Drilling kids or using a method that isn't working over and over will only lead to frustration and a hatred of the subject matter. Once you identify a skill your child needs to work on, use a variety of ways to help them practice. If your child needs to work on fractions, try cooking something together. Play games where they can practice multiplication, spelling, and grammar. Approaching learning from different angles keeps learning fun, use multimedia, put together puzzles, and apply hands-on methods. The more fun and engaging learning is the more it will stick.
4. It's Okay to Practice One Skill At a Time
When revising an essay by hand it allows a child to practice both handwriting and writing at the same time, doing so over and over could lead them to not only hate revision but handwriting as well. Computers can make revision a lot less painful. Once they get their writing assignment just the way it needs to be, they can always copy it or do something else completely to practice their handwriting.
The same can be said for Math. Instead of the spiral method traditionally taught in public school you can choose to work on one concept at a time. That is why we love Math U See. It is taught in a linear fashion where one thing builds off the other to ensure mastery.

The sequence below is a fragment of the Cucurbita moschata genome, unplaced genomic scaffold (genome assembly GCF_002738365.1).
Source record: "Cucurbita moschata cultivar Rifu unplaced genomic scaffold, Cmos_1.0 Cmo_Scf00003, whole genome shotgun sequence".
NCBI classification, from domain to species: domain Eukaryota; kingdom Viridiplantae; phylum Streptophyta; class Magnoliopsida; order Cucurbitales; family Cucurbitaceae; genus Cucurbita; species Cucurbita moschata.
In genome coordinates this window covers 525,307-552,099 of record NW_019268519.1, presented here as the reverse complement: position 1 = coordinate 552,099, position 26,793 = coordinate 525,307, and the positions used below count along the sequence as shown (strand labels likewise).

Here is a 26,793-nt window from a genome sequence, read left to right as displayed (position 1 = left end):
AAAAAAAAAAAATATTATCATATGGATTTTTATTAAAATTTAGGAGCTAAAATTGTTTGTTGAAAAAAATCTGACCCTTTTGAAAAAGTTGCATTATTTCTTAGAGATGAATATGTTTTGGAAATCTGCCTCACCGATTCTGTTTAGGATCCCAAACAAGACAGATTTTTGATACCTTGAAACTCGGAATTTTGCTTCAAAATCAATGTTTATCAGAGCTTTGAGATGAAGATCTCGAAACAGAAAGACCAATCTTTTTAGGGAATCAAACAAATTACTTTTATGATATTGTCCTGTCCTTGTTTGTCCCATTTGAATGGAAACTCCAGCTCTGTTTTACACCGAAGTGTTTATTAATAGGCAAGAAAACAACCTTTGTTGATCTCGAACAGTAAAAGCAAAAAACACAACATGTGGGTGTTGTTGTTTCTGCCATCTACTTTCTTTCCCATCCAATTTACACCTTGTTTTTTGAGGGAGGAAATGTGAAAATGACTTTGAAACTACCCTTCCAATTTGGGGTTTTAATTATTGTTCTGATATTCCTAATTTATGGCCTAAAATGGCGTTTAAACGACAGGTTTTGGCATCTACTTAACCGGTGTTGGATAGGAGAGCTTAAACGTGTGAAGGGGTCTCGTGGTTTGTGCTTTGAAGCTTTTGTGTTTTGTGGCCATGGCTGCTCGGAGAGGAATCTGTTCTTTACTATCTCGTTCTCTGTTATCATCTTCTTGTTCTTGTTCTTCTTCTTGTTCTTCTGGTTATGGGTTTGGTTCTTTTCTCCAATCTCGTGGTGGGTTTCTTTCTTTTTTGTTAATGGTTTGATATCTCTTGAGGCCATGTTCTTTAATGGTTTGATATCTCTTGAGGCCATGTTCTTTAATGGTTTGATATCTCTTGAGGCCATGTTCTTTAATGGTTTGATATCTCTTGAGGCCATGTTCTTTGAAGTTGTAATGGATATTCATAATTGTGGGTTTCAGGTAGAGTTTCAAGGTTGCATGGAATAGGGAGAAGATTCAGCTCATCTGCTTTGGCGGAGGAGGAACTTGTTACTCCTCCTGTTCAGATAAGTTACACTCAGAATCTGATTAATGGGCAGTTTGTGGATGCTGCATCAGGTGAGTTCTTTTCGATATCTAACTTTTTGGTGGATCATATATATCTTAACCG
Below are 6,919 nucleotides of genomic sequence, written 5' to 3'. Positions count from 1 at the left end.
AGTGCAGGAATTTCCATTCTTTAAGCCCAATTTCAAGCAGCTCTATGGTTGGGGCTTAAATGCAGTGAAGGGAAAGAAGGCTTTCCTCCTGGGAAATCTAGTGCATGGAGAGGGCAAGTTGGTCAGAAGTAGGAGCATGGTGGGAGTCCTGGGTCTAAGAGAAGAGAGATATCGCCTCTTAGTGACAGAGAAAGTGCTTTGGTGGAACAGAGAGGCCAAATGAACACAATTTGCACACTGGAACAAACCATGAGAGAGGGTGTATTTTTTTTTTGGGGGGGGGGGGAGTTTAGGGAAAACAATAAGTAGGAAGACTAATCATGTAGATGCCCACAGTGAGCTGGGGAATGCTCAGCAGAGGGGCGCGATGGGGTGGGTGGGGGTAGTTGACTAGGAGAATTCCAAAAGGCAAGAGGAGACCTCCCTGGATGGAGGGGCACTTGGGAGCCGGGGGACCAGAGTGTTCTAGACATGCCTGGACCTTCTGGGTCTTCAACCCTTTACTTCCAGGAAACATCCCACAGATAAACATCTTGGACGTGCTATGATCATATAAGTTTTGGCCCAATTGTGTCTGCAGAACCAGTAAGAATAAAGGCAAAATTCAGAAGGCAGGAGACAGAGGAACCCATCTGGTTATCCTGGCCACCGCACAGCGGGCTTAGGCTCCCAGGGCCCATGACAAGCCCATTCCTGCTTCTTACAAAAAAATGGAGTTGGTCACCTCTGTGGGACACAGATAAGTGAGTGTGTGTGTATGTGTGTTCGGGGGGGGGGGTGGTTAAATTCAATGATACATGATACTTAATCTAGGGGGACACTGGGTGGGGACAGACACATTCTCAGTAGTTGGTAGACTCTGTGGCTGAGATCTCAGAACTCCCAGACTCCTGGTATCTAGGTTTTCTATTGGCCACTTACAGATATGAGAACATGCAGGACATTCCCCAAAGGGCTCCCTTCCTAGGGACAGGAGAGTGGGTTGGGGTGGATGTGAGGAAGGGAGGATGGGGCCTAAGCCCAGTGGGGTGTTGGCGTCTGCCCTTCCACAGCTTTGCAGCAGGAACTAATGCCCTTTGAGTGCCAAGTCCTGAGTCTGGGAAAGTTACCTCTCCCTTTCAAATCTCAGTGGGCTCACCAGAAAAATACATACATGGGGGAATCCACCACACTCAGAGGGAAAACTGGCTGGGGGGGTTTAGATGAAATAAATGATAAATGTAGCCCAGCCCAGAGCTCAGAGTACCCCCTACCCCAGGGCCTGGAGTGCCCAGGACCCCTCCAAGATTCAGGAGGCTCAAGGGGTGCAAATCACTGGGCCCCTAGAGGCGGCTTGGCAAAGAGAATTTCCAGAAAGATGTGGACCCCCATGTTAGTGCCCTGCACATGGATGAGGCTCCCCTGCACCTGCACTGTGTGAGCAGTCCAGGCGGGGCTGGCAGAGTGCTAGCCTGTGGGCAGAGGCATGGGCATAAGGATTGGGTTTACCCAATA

5. There Are Many Ways to Revise
Revision doesn’t have to look like red pen marks and rewriting the same paragraph over and over till perfection is reached. It should never feel like a punishment. If a child is struggling with organizing their writing, have them cut up their paragraphs and sentences and revise by rearranging them in a more cohesive manner. Make it a scavenger hunt with their writing and have them first find all the capitalization errors then look for the spelling errors or missing periods. Give them fun pens and let them grade themselves. It can be a baking lesson where you divide or multiply the recipe. It can be puzzles or games that reinforce the lesson through play which is how most children young and old learn best.
You don't even have to call it revision. Just continuing to learn.
When we help our children embrace a growth mindset, offer plenty of time to learn and practice a skill, make sure the assessment is measuring what needs to be assessed, practice one skill at a time, and use revision as tool instead something that feels tedious or like a punishment, the number of times something takes to master doesn't matter. What matters is that the learning is happening, the child finds success, and the child is motivated to continue learning.